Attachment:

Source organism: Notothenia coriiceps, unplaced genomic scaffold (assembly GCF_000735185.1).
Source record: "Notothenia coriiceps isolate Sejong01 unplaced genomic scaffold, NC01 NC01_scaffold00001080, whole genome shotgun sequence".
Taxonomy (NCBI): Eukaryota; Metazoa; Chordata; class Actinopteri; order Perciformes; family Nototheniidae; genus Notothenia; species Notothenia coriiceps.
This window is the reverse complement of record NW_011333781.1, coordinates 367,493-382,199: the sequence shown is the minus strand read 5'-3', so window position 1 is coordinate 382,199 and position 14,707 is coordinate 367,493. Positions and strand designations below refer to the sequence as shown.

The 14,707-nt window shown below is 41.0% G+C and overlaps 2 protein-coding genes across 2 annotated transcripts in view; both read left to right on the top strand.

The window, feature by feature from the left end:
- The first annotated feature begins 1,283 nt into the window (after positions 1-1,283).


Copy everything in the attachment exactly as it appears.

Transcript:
Source organism: Notothenia coriiceps, unplaced genomic scaffold (assembly GCF_000735185.1).
Source record: "Notothenia coriiceps isolate Sejong01 unplaced genomic scaffold, NC01 NC01_scaffold00001080, whole genome shotgun sequence".
Taxonomy (NCBI): Eukaryota; Metazoa; Chordata; class Actinopteri; order Perciformes; family Nototheniidae; genus Notothenia; species Notothenia coriiceps.
This window is the reverse complement of record NW_011333781.1, coordinates 367,493-382,199: the sequence shown is the minus strand read 5'-3', so window position 1 is coordinate 382,199 and position 14,707 is coordinate 367,493. Positions and strand designations below refer to the sequence as shown.

The 14,707-nt window shown below is 41.0% G+C and overlaps 2 protein-coding genes across 2 annotated transcripts in view; both read left to right on the top strand.

The window, feature by feature from the left end:
- The first annotated feature begins 1,283 nt into the window (after positions 1-1,283).